How to Use Tek Screws
Tek screws are among the most popular screw types, and for a very good reason — they are a broad category that includes many different self-drilling screws. Tek screws are commonly used in the electrical industry and other service jobs where there’s a need to attach metal to metal or wood to wood. Tek screws are especially helpful when you are fastening in volume. Naturally, the self-drilling nature of Tek screws makes the work go much faster.
If you’re considering Tek screws for an upcoming job, here’s a look at what they are, how to use them, as well as the different types of Tek screws you can find.
What Are Tek Screws?
Tek screws are incredibly common due to their self-drilling or self-tapping nature. Whether you’re a service contractor or a do-it-yourself enthusiast, time is precious — and Tek screws help you save time.
Each Tek screw features a carving piece on its tip, which is what makes self-drilling possible. This means you don’t need to create a pilot hole before the fastener, and it also means your work moves forward efficiently.
Plus, Tek screws are versatile. While they are often used in the electrical industry, you can apply them to almost any project where a Tek screw’s self-drilling ability will be helpful.
The Ins and Outs of Using Tek Screws
The best way to use a Tek screw is with an electric screwdriver or drill. You can choose to create a pilot hole, which will ensure your Tek screw goes in straight. Just make sure your pilot hole is slightly smaller than the Tek screw, or else the screw’s grooves won’t be able to catch.
Many choose not to drill pilot holes, though, as one of the significant benefits of using Tek screws is that you don’t need to. Still, drive Tek screws as slowly as possible, which will help them drive straight even without a pilot hole. Tighten the screw, but make sure it’s not too tight. Tightening too much can lead to the head stripping, which will make it difficult to remove the Tek screw if necessary.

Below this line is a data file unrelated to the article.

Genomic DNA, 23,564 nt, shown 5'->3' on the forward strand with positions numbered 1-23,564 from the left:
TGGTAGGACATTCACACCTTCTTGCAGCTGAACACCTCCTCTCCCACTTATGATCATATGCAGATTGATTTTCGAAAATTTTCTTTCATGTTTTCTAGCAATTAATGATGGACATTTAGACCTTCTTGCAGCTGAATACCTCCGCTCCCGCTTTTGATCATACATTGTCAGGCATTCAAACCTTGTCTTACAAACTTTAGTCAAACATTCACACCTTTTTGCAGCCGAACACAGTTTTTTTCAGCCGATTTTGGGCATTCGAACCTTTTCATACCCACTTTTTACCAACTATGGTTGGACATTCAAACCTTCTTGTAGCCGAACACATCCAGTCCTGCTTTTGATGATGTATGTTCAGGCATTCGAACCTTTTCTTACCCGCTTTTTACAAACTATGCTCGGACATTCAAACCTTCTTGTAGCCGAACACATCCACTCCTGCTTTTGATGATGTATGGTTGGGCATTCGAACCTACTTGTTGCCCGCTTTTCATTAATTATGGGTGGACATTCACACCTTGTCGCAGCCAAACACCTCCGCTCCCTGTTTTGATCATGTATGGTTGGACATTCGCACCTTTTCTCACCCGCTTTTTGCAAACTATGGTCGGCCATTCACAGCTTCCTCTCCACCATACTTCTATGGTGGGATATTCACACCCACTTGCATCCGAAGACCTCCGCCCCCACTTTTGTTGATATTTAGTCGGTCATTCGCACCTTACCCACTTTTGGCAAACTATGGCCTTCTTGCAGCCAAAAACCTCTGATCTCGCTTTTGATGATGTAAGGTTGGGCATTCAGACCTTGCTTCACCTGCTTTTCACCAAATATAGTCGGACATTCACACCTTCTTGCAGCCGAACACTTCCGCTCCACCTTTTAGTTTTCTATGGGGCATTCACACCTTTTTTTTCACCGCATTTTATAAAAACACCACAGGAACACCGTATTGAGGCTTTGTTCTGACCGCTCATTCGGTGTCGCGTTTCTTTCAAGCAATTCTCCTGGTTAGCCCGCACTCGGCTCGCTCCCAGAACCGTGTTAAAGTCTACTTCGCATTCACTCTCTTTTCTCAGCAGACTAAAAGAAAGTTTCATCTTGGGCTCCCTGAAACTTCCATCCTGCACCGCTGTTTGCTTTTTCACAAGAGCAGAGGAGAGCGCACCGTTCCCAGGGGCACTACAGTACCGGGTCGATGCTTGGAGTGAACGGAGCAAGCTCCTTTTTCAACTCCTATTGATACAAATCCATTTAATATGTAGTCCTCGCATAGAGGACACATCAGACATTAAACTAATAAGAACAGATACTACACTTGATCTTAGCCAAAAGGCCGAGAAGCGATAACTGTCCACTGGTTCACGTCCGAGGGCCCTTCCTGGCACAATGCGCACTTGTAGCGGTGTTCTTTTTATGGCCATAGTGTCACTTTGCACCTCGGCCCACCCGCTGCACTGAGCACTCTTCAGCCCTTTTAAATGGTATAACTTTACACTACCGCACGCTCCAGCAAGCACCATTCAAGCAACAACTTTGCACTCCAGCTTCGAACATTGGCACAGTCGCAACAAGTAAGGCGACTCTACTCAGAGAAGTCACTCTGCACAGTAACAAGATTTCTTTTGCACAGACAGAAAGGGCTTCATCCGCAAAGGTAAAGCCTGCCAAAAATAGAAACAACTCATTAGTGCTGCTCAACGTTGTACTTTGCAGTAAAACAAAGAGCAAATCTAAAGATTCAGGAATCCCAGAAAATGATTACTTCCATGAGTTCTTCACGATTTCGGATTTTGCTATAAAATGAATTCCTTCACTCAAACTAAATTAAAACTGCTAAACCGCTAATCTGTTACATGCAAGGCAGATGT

Different Types of Tek Screw
You’ll find a wide range of diverse types of Tek screws. Your application is unique, which is why you need to find a Tek screw that’s well-suited for the job. Some of your options will include:
- Low-Profile Tek Screws: Low-profile Tek screws are perfect when you need to limit how far the screw’s head protrudes from its hole.
- Hex Head Tek Screws: Hex heads always provide greater stability during installation. Find Tek screws with hex heads when you’re engaged in roofing and other applications that require self-drilling through aluminum or other metals.
- Pan Head Tek Screws: Pan head Tek screws are perfect for light-duty applications, and they diminish the need to create a pilot hole.
This is just a sampling of the many types of Tek screws available on the market. Once you understand the job at hand, you’ll be able to identify the perfect Tek screw for completing the task effectively and efficiently.
Get the Tek Screws You Need at All Points Fasteners
Are you wondering: What is the use of a Tek screw? When using Tek screws, you enjoy speed, efficiency and stability that isn’t always available with other types of screws. Now that you know how to use Tek screws, it’s time to find the perfect products.
At All Points Fasteners, we carry a massive selection of fastening solutions — Tek screws included. When you choose All Points as your fastener supplier, you can always count on competitive pricing, high-quality products and industry-leading customer service and support.
Find the Tek screws you need for your next job today. Contact us if you have any questions.
Tek Screws (Self-Drilling Screws) Review and Buying Guide
Self-drilling screws are not very new to the world of fasteners.
Because there are many names for the same part, it can end up being very confusing. They are not much different than standard screws but come with distinct features that make them standout clearly from the rest. They are of different types and each type has its specific role to play.
The following are some of the common types and how and when they are used: